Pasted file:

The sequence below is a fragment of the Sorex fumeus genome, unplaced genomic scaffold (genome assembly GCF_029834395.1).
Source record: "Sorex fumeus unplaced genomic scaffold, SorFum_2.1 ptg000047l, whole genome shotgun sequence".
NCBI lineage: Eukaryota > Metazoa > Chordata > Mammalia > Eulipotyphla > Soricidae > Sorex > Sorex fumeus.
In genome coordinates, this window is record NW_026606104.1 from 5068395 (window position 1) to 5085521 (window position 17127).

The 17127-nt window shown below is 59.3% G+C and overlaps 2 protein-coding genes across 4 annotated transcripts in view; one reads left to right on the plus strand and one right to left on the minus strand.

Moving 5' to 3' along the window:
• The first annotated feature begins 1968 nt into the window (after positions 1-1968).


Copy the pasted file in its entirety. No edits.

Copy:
The sequence below is a fragment of the Sorex fumeus genome, unplaced genomic scaffold (genome assembly GCF_029834395.1).
Source record: "Sorex fumeus unplaced genomic scaffold, SorFum_2.1 ptg000047l, whole genome shotgun sequence".
NCBI lineage: Eukaryota > Metazoa > Chordata > Mammalia > Eulipotyphla > Soricidae > Sorex > Sorex fumeus.
In genome coordinates, this window is record NW_026606104.1 from 5068395 (window position 1) to 5085521 (window position 17127).

The 17127-nt window shown below is 59.3% G+C and overlaps 2 protein-coding genes across 4 annotated transcripts in view; one reads left to right on the plus strand and one right to left on the minus strand.

Moving 5' to 3' along the window:
• The first annotated feature begins 1968 nt into the window (after positions 1-1968).